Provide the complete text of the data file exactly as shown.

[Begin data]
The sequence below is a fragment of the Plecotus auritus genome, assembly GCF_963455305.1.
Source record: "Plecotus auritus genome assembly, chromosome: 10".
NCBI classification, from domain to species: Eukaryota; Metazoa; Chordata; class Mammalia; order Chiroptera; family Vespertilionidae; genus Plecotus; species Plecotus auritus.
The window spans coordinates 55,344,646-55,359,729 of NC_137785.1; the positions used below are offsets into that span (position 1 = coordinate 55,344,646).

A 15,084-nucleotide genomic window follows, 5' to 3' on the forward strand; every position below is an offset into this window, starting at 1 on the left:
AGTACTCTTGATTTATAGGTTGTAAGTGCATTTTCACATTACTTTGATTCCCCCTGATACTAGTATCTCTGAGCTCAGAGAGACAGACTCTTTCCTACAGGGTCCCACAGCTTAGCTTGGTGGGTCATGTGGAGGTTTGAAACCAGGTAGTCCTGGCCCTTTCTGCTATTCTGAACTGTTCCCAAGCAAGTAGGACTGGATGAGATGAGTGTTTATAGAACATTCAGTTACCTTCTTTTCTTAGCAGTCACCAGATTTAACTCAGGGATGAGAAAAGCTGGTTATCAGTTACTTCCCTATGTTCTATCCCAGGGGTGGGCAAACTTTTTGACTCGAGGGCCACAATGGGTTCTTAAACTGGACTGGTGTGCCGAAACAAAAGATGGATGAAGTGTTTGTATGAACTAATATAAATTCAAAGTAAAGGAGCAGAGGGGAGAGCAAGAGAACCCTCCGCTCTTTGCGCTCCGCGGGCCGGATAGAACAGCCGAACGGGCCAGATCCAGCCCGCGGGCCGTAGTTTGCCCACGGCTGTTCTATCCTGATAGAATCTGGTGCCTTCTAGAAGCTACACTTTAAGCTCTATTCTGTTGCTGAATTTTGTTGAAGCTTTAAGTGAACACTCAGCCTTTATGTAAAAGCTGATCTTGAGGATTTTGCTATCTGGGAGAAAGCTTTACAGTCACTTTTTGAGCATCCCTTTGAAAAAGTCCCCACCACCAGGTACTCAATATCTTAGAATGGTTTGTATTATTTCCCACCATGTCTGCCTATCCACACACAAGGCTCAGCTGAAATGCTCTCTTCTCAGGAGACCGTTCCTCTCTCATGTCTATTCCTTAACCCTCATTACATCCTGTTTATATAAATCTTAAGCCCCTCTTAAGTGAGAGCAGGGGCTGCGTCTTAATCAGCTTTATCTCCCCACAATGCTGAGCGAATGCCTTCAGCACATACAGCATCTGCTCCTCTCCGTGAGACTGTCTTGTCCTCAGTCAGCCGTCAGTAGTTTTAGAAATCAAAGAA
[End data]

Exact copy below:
The sequence below is a fragment of the Plecotus auritus genome, assembly GCF_963455305.1.
Source record: "Plecotus auritus genome assembly, chromosome: 10".
NCBI classification, from domain to species: Eukaryota; Metazoa; Chordata; class Mammalia; order Chiroptera; family Vespertilionidae; genus Plecotus; species Plecotus auritus.
The window spans coordinates 55,344,646-55,359,729 of NC_137785.1; the positions used below are offsets into that span (position 1 = coordinate 55,344,646).

A 15,084-nucleotide genomic window follows, 5' to 3' on the forward strand; every position below is an offset into this window, starting at 1 on the left:
AGTACTCTTGATTTATAGGTTGTAAGTGCATTTTCACATTACTTTGATTCCCCCTGATACTAGTATCTCTGAGCTCAGAGAGACAGACTCTTTCCTACAGGGTCCCACAGCTTAGCTTGGTGGGTCATGTGGAGGTTTGAAACCAGGTAGTCCTGGCCCTTTCTGCTATTCTGAACTGTTCCCAAGCAAGTAGGACTGGATGAGATGAGTGTTTATAGAACATTCAGTTACCTTCTTTTCTTAGCAGTCACCAGATTTAACTCAGGGATGAGAAAAGCTGGTTATCAGTTACTTCCCTATGTTCTATCCCAGGGGTGGGCAAACTTTTTGACTCGAGGGCCACAATGGGTTCTTAAACTGGACTGGTGTGCCGAAACAAAAGATGGATGAAGTGTTTGTATGAACTAATATAAATTCAAAGTAAAGGAGCAGAGGGGAGAGCAAGAGAACCCTCCGCTCTTTGCGCTCCGCGGGCCGGATAGAACAGCCGAACGGGCCAGATCCAGCCCGCGGGCCGTAGTTTGCCCACGGCTGTTCTATCCTGATAGAATCTGGTGCCTTCTAGAAGCTACACTTTAAGCTCTATTCTGTTGCTGAATTTTGTTGAAGCTTTAAGTGAACACTCAGCCTTTATGTAAAAGCTGATCTTGAGGATTTTGCTATCTGGGAGAAAGCTTTACAGTCACTTTTTGAGCATCCCTTTGAAAAAGTCCCCACCACCAGGTACTCAATATCTTAGAATGGTTTGTATTATTTCCCACCATGTCTGCCTATCCACACACAAGGCTCAGCTGAAATGCTCTCTTCTCAGGAGACCGTTCCTCTCTCATGTCTATTCCTTAACCCTCATTACATCCTGTTTATATAAATCTTAAGCCCCTCTTAAGTGAGAGCAGGGGCTGCGTCTTAATCAGCTTTATCTCCCCACAATGCTGAGCGAATGCCTTCAGCACATACAGCATCTGCTCCTCTCCGTGAGACTGTCTTGTCCTCAGTCAGCCGTCAGTAGTTTTAGAAATCAAAGAA